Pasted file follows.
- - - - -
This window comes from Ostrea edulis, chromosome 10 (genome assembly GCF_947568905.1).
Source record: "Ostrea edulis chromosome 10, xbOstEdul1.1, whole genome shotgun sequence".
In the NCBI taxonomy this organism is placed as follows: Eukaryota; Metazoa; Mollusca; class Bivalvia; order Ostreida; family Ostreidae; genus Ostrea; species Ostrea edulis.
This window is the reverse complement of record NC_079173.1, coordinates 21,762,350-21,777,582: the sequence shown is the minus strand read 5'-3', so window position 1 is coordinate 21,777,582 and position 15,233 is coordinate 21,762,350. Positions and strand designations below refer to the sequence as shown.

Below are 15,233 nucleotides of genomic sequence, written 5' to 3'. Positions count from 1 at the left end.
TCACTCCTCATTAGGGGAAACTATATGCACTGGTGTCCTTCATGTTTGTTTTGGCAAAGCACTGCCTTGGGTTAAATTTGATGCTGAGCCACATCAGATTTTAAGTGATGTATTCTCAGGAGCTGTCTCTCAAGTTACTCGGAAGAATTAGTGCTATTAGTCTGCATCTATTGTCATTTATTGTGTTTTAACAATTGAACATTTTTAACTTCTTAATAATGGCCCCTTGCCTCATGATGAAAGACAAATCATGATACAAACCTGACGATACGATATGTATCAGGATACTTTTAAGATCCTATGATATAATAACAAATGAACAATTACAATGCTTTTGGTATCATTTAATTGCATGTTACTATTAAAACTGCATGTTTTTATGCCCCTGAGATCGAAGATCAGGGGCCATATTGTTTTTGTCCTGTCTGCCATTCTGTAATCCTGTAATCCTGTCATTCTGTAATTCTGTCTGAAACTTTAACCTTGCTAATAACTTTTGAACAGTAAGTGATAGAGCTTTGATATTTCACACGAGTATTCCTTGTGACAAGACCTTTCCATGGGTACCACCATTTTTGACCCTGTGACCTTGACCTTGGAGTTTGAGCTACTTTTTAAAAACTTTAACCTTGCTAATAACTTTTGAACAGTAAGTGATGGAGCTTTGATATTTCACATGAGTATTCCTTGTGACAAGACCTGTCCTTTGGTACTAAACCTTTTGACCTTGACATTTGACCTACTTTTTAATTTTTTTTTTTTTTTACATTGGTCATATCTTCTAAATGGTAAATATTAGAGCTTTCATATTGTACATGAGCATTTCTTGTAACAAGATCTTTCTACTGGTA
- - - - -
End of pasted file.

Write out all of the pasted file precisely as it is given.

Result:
This window comes from Ostrea edulis, chromosome 10 (genome assembly GCF_947568905.1).
Source record: "Ostrea edulis chromosome 10, xbOstEdul1.1, whole genome shotgun sequence".
In the NCBI taxonomy this organism is placed as follows: Eukaryota; Metazoa; Mollusca; class Bivalvia; order Ostreida; family Ostreidae; genus Ostrea; species Ostrea edulis.
This window is the reverse complement of record NC_079173.1, coordinates 21,762,350-21,777,582: the sequence shown is the minus strand read 5'-3', so window position 1 is coordinate 21,777,582 and position 15,233 is coordinate 21,762,350. Positions and strand designations below refer to the sequence as shown.

Below are 15,233 nucleotides of genomic sequence, written 5' to 3'. Positions count from 1 at the left end.
TCACTCCTCATTAGGGGAAACTATATGCACTGGTGTCCTTCATGTTTGTTTTGGCAAAGCACTGCCTTGGGTTAAATTTGATGCTGAGCCACATCAGATTTTAAGTGATGTATTCTCAGGAGCTGTCTCTCAAGTTACTCGGAAGAATTAGTGCTATTAGTCTGCATCTATTGTCATTTATTGTGTTTTAACAATTGAACATTTTTAACTTCTTAATAATGGCCCCTTGCCTCATGATGAAAGACAAATCATGATACAAACCTGACGATACGATATGTATCAGGATACTTTTAAGATCCTATGATATAATAACAAATGAACAATTACAATGCTTTTGGTATCATTTAATTGCATGTTACTATTAAAACTGCATGTTTTTATGCCCCTGAGATCGAAGATCAGGGGCCATATTGTTTTTGTCCTGTCTGCCATTCTGTAATCCTGTAATCCTGTCATTCTGTAATTCTGTCTGAAACTTTAACCTTGCTAATAACTTTTGAACAGTAAGTGATAGAGCTTTGATATTTCACACGAGTATTCCTTGTGACAAGACCTTTCCATGGGTACCACCATTTTTGACCCTGTGACCTTGACCTTGGAGTTTGAGCTACTTTTTAAAAACTTTAACCTTGCTAATAACTTTTGAACAGTAAGTGATGGAGCTTTGATATTTCACATGAGTATTCCTTGTGACAAGACCTGTCCTTTGGTACTAAACCTTTTGACCTTGACATTTGACCTACTTTTTAATTTTTTTTTTTTTTTACATTGGTCATATCTTCTAAATGGTAAATATTAGAGCTTTCATATTGTACATGAGCATTTCTTGTAACAAGATCTTTCTACTGGTA